Thursday, January 5, 2012

More Trouble with Rhinos

 Apologies for missing my post two weeks ago, and thanks to Stan for posting the previous rhino story for me. The internet was very shaky where I was; I suppose that's part of the fun of being there. But I'm sorry I missed all the Christmas and New Year fun on MIE at the time, although I've enjoyed catching up. I just love Jeff's poem!

Now here's the follow-up piece I was trying to post two weeks ago:

My White Christmas Rhino - Photo by Aron Frankental
Somewhat over a year ago, I was at my place in in the African bush watching elephants bathing in the river and writing about rhinos. I’m there again today and an elephant is busy demolishing a tree at the back of the bungalow.

It’s in the high nineties. Not much chance of a white Christmas unless it’s a white rhino. And white rhinos aren’t white anyway. The common name is a corruption of the Dutch word wijd which means wide, and the name comes from the wide mouth as opposed to the more pointy mouth of the so-called black rhino, which isn’t really black. Let’s move on before this gets too confusing.
The point is that there haven’t been any black rhinos here for quite a while. They used to occur in this area and the habitat is ideal for them. That’s the case for much of the so-called lowveld (low-lying bush country) of the north-east of South Africa.

Black or Hook-lipped Rhino
So as a conservation initiative the World Wild Life Fund has relocated 20 black rhinos from a breeding programme elsewhere in South Africa to a suitable location somewhere in the lowveld.  No one’s saying where.  It’s a big gamble because the animals are very valuable, and if they decide to wonder out of the game conservation area, they’ll be prey for poachers who can get big money for their horns.  But the motivation is to have an additional group develop in a good habitat, hopefully providing a kernel for a new black rhino population.  Wherever they are, they’ll be protected by electric fences, armed anti-poaching guards and high-tech security surveillance.

The threat to the survival of the African rhinos is nothing new.  In the sixties, when I lived in Kenya, the population of black rhinos was around 100,000.  They were fun to see in the bush, but nothing special.  Thirty years later the population had dropped to just 2,500, but now the numbers have doubled.  So things looked up but the numbers were still very low.

Rolling hills of Zululand
The white rhino story was even more dramatic.  The population crashed to only 50 a century ago and the species was hanging onto survival in the wild in only a few isolated spots.  A group of twenty were in (what was then) Natal on the eastern side of South Africa, and two areas - Hluhluwe and Umfolozi -became the first proclaimed game reserves in Africa in an attempt to save the species.  A few other spots did the same but with less success. I remember seeing one of the last of the northern race in Uganda in the early sixties. The race now exists only in captivity.   But thanks to the efforts at Umfolozi, the southern white rhino did amazingly well – the population has climbed to around 20,000.  Umfolozi now has nearly 2,000 - the carrying capacity of the area - and has resettled thousands across southern Africa.  You see them quite frequently in the Kruger National Park now and all of that is due to the commitment of the people at Umfolozi.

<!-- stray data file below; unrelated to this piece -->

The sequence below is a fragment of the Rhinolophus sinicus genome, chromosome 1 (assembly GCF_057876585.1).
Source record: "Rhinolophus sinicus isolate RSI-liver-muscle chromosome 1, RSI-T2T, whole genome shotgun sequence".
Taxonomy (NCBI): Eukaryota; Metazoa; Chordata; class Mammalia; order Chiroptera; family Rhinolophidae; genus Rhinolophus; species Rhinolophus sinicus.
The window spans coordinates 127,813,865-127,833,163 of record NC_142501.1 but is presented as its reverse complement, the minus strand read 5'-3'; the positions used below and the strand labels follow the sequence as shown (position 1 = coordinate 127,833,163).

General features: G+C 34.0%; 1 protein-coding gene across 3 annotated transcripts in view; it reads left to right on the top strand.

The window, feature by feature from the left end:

White or Square-lipped Rhino at Umfolozi
In my previous post, I naively hoped that a spate of arrests and convictions might stop the poaching in South Africa at least.  But the stakes are too high.  Recently reported a shoot out between Kruger National Park officials and five Mozambique soldiers, one of whom was killed and another injured.  Even our small game reserve has been attached by rhino poachers - a shoot out resulted in no dead rhinos, one dead poacher and - wait for it - one of our game guards in jail on a culpable homicide charge.
Conservation officials now believe that the poaching of rhinos for their horns has reached the “tipping point”.  That is the point in population dynamics at which the death rate exceeds the birth rate and the species starts to decline in numbers.  If the poaching continues at the same pace, you don’t have to be a mathematician to see that the species is on the way to extinction.

So what I want for Christmas is a sighting of healthy, free rhinos.  That makes it a white Christmas for me.  And then I want to be able to see them again next Christmas.

Michael - Thursday

PS. At least I got the first part of my wish - see the first picture.


  1. It's hard to imagine the shortsightedness of it all. But then again, we live in shortsighted times.

    Thank God you're back with the spectacles.

  2. And may all your Christmases be white...

  3. Yes, but it's another example of how belief will trump science every time.

  4. Great stuff Michael - great pic too. I looked a bit like a rhino on christmas day, but that's eggnog for you...

  5. Just so no one thinks your nose will cure cancer in that state!